The Obama administration has said that strikes by the CIA’s missile-firing Predator and Reaper drones are authorized only against “specific operational leaders of al Qaeda and associated forces” involved in the 9/11 terror attacks, who are plotting “imminent” attacks on Americans. President Obama has said, “It has to be a threat that is serious and not speculative.” Furthermore, in a September 6, 2012 interview with CNN, Obama said, “It has to be a situation in which we can’t capture the individual before they (sic) move forward on some sort of operational plot against the United States.”
Copies of top-secret intelligence reports reviewed by McClatchy newspapers show that drone strikes in Pakistan over a four-year period didn’t adhere to those standards. Reports list killings of alleged Afghan insurgents, whose organizations were not on the list of terrroist groups at the time of 9/11; of suspected members of Pakistan’s extremist groups that didn’t exist in September 2011; and of unidentified individuals described as “other militants” and/or “foreign fighters.”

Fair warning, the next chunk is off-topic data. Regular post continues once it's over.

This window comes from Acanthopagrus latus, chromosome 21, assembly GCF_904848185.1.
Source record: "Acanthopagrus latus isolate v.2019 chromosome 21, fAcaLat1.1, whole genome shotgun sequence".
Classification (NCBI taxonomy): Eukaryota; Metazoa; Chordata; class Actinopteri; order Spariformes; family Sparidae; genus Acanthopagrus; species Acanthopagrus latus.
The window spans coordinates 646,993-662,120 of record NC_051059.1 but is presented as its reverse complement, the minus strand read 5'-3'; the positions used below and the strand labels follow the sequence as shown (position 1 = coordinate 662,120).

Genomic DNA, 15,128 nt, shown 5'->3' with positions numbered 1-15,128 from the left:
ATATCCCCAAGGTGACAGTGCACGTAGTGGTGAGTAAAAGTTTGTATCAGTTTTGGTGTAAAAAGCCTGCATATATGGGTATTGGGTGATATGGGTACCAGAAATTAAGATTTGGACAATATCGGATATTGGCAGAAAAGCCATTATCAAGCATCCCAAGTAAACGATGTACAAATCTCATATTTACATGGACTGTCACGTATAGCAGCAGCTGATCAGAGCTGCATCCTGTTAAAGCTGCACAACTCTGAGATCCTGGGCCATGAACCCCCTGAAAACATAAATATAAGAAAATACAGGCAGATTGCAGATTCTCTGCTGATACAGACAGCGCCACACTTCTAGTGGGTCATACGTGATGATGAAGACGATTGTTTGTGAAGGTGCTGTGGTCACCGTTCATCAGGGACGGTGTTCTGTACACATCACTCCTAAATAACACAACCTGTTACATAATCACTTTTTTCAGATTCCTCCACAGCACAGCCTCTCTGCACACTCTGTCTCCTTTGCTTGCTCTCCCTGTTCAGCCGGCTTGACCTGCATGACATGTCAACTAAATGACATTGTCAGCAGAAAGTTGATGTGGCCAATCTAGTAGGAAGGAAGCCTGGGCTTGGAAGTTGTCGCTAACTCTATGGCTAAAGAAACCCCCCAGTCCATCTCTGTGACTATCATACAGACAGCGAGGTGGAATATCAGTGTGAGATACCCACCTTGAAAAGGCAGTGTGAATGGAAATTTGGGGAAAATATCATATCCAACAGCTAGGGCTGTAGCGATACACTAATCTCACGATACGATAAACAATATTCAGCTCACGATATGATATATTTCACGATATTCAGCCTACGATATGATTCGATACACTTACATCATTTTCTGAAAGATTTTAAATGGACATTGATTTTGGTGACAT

Micala Zenko, an expert with the Council of Foreign Relations, accuses the U.S. of “misleading the public about the scope of who can be legitimately targeted.” It is also the case that drone operators aren’t always sure whom they are targeting.
The Obama administration has never acknowledged the use of so-called “signature strikes,” in which unidentified individuals are killed after surveillance shows behavior the U.S. government associates with terrorists — such as being present when ammunition is being loaded or unloaded from a truck. The administration has not revealed details, such as the intelligence used to select targets and how much evidence is needed to place an individual on a CIA “kill list.”